Pete Doherty makes for an unlikely renaissance man. As a Libertine he almost singlehandedly reconnected a nation with guitars and the ways of Merrie England, a feat achieved using a peculiar brio which made the Gallagher's cliched hubris look like cliched nationalism. Since then his post Libs work has been far more miss than hit, meaning a decision to place Babyshambles on hold, revert to his full given forename and release a solo album represented something of a gamble even by the chaotic standards he'd forged. And yet Grace/Wastelands, the album which duly arrived, revealed some of the charisma and songwriting talent which his relentless drug abuse has evidently submerged, of which Broken Love Song is one of the most obvious cases in point. And yet of course it wouldn't be Pete(r) if there wasn't a squib of controversy around it, with guitar and co-writing credits going to Peter 'Wolfman' Wolfe, the individual charged by most Doherty insiders as being chiefly responsible for his descent into purgatory. Whatever the peculiar symbiosis they share (Wolfe performed a similar role on 2004's 'For Lovers') the results are of a dimension suitably detached from Doherty's previous endeavours to suggest a new leaf may have been turned over. Essentially a torch song from a smoky room, the accompaniments are mostly a gently strummed guitar and subconscious piano, the feeling jazz inspired in the way Hopper's Nighthawks is a painting of a bar. The lyrics suggest that not all his demons may have been exorcised: 'Take a broken love song, keep it by your side, never be lonely, find a place to hide', but the melancholia is for once not mere self pity. The truth remains that Doherty's voice remains his achilles heel, especially when as naked as here, but in keeping with Broken Love Song's sense of quiet triumph, it's fragility is entirely in keeping with the song's vernacular.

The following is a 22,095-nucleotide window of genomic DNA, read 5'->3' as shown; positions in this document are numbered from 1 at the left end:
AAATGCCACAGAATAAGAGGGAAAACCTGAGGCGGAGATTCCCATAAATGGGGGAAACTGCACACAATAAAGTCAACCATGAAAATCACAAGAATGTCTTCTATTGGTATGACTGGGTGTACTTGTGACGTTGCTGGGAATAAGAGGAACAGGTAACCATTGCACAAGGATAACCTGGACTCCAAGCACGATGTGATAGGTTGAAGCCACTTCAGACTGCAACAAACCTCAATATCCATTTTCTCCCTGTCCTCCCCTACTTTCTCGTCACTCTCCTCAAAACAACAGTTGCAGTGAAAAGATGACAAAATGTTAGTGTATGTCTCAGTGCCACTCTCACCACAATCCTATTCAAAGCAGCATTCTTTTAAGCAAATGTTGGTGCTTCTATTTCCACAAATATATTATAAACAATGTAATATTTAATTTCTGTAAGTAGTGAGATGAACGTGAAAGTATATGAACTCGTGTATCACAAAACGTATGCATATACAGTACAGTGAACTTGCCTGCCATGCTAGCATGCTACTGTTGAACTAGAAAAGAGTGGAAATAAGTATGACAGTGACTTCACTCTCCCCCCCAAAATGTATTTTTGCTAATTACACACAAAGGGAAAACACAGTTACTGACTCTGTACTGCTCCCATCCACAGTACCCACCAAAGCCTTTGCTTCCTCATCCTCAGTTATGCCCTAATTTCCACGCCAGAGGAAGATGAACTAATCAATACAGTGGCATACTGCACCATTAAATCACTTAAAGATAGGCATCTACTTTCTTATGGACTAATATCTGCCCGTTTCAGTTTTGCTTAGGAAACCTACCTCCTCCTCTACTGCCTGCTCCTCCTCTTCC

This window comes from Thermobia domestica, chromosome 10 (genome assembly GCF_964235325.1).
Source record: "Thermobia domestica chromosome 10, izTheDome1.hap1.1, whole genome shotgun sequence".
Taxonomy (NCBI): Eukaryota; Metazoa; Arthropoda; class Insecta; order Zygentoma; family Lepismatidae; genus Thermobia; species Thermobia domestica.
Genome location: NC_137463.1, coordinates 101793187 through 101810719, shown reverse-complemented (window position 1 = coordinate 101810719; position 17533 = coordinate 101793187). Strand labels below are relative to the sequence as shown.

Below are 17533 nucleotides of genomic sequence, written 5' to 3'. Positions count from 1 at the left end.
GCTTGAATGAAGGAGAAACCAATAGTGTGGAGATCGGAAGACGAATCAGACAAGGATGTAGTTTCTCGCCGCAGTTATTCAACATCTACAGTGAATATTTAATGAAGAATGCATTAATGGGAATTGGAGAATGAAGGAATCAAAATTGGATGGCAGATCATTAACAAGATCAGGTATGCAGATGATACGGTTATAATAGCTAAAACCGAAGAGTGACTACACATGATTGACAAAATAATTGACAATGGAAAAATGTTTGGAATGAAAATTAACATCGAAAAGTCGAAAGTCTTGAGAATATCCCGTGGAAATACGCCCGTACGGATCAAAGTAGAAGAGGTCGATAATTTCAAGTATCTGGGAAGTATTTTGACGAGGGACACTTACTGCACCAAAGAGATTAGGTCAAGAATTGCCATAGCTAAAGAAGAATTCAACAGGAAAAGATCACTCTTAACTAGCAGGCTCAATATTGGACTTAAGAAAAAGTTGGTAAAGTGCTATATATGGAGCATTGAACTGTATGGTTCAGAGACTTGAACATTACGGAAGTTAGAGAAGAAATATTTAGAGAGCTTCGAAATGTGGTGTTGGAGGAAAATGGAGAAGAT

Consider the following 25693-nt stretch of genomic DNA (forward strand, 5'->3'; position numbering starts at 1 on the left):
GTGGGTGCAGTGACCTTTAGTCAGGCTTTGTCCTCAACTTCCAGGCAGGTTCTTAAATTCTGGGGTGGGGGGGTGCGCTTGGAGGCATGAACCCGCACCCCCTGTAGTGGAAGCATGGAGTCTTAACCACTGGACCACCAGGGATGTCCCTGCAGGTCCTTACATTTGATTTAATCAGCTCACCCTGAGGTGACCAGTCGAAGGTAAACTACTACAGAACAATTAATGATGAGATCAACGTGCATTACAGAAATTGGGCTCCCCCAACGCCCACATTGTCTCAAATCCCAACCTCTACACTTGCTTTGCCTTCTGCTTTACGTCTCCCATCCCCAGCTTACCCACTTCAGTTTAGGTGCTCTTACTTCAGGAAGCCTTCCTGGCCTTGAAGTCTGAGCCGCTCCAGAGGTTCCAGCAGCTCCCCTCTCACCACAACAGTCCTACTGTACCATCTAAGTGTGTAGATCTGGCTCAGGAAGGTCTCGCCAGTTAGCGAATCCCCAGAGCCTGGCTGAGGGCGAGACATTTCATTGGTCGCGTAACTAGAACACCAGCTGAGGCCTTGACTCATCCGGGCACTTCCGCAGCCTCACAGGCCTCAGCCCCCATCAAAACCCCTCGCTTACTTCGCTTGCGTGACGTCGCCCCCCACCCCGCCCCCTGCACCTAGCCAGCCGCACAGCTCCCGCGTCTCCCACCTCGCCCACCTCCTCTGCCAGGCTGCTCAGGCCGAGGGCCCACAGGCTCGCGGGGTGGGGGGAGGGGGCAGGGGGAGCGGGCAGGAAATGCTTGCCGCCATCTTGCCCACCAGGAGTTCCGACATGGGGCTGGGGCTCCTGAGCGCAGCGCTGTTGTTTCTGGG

For now, all is again well.